I can't help feeling that, in among all the brouhaha about Microsoft's investment in Apple, lies something more serious than the majority of pundits have so far predicted. I can't stop myself thinking that, if we supposedly live in a capitalist economic order, with competition in the marketplace as king, just why should Microsoft come in like a knight in shining armour to rescue the floundering, fruitful Rapunzel rather than stab the poor girl in the back?
It could be readily argued that Microsoft would love to see Apple dead, buried, and long forgotten, except in folklore. Arguments about there being a good market for Microsoft products on the Mac are pointless. A market there certainly is, but if the Mac was dead, what would those users turn to - Sun workstations? Network Computers? Its unlikely. That market is Microsoft's, whether users choose Mac or PC. In fact, if they went PC, Microsoft would get more marketshare - all of the Mac market rather than a goodly proportion as of today.
So where is the pay-off for the company in investing in Apple what is, in practice, little more than small change from Gates?
This is where the cynic steps in. With Microsoft owning over 90% of the desktop operating systems installed (and to be installed), the company is sailing ever-closer to floundering on the rocks of the US anti-trust legislation. This is especially the case as the company tries desperately to find new markets, to sustain its growth, in the departmental and enterprise server sectors - where there are many that still suggest that expectations exceed reality by some way.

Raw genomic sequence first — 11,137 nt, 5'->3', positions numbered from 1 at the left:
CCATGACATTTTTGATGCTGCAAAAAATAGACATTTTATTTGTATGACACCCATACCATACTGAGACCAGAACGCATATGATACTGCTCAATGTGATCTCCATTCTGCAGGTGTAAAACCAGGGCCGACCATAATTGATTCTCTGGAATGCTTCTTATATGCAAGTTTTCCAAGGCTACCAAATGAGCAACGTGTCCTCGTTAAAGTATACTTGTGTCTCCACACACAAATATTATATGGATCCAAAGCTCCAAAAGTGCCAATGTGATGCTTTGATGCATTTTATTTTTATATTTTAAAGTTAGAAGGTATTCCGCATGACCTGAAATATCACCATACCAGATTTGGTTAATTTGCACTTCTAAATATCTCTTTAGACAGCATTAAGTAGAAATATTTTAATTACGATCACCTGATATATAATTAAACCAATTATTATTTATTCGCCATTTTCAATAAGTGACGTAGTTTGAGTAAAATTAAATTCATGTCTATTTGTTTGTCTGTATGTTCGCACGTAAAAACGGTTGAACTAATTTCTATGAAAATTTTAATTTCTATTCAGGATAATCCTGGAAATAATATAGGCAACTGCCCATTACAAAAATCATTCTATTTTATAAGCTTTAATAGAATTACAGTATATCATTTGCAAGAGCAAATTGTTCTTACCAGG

If Apple was to roll over and die, there would be literally nothing to protect the company from the threat of anti-trust legislation. This could lead anywhere, from being restricted from entering certain markets to the break-up of the company. With Apple in existence, it can always point to there being an "alternative" - and maybe not talk too loudly about the fact that it is also one of the big suppliers of applications to that market, anyway. Indeed, Microsoft Office was a big seller on the Mac before the PC, and Microsoft has committed to continue supporting it.
More fascinating, however, is the part of the deal concerning a trivial little product called a browser. With the growth of both the Internet and intranets, browsers are rapidly becoming the de facto user interface to the world. More and more applications are becoming web-enabled so that they can be accessed and used via a browser, so this trivial little product is, in fact, fast approaching the point of being the lynch-pin of computing.
The company that owns this technology will own the glue that holds everything together.
Apple has agreed to bundle Microsoft's Internet Explorer 4 with the MacOS, giving the latter another weapon for its increasingly blood-thirsty fight with Netscape. Apple has also agreed to work with Microsoft on Java-related technologies, which must mean that, in effect, it must now be considered in the ActiveX camp. I can't help thinking that $150 million is a ridiculous amount for Apple to sell out its one possible saving grace - the potentially ubiquitous Java standard. For Microsoft this must the biggest coup of all.
It has, with a handful of small change, been able to demonstrate that it can't be anti-trust - "we're even investing in the competition, Yer 'Onour" - but it locks that self-same competition into the one key technology that holds the reins of all future directions in computing.
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